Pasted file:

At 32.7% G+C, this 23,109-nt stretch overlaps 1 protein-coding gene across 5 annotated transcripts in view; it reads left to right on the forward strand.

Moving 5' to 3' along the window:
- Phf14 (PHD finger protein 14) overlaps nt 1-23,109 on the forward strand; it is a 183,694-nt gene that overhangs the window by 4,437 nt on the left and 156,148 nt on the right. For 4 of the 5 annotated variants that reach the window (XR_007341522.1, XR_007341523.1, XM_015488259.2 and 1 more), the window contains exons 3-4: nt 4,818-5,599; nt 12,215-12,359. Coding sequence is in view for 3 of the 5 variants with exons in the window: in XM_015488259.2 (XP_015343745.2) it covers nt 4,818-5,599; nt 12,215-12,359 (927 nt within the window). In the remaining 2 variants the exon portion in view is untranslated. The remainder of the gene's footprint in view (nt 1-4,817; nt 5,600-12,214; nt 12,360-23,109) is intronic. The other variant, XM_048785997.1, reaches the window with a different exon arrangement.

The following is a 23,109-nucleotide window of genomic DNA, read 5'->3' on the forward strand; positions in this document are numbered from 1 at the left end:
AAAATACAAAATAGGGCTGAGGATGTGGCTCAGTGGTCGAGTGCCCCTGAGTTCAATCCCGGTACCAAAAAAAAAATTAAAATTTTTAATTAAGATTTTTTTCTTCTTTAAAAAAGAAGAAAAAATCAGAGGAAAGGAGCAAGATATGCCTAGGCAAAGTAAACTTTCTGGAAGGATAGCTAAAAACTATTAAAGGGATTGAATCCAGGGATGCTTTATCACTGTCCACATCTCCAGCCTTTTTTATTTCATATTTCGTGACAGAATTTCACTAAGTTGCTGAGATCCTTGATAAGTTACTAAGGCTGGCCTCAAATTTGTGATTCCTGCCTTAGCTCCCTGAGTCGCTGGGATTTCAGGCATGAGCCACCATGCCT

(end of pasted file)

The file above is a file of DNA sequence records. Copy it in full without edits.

At 32.7% G+C, this 23,109-nt stretch overlaps 1 protein-coding gene across 5 annotated transcripts in view; it reads left to right on the forward strand.

Moving 5' to 3' along the window:
- Phf14 (PHD finger protein 14) overlaps nt 1-23,109 on the forward strand; it is a 183,694-nt gene that overhangs the window by 4,437 nt on the left and 156,148 nt on the right. For 4 of the 5 annotated variants that reach the window (XR_007341522.1, XR_007341523.1, XM_015488259.2 and 1 more), the window contains exons 3-4: nt 4,818-5,599; nt 12,215-12,359. Coding sequence is in view for 3 of the 5 variants with exons in the window: in XM_015488259.2 (XP_015343745.2) it covers nt 4,818-5,599; nt 12,215-12,359 (927 nt within the window). In the remaining 2 variants the exon portion in view is untranslated. The remainder of the gene's footprint in view (nt 1-4,817; nt 5,600-12,214; nt 12,360-23,109) is intronic. The other variant, XM_048785997.1, reaches the window with a different exon arrangement.

The following is a 23,109-nucleotide window of genomic DNA, read 5'->3' on the forward strand; positions in this document are numbered from 1 at the left end:
AAAATACAAAATAGGGCTGAGGATGTGGCTCAGTGGTCGAGTGCCCCTGAGTTCAATCCCGGTACCAAAAAAAAAATTAAAATTTTTAATTAAGATTTTTTTCTTCTTTAAAAAAGAAGAAAAAATCAGAGGAAAGGAGCAAGATATGCCTAGGCAAAGTAAACTTTCTGGAAGGATAGCTAAAAACTATTAAAGGGATTGAATCCAGGGATGCTTTATCACTGTCCACATCTCCAGCCTTTTTTATTTCATATTTCGTGACAGAATTTCACTAAGTTGCTGAGATCCTTGATAAGTTACTAAGGCTGGCCTCAAATTTGTGATTCCTGCCTTAGCTCCCTGAGTCGCTGGGATTTCAGGCATGAGCCACCATGCCT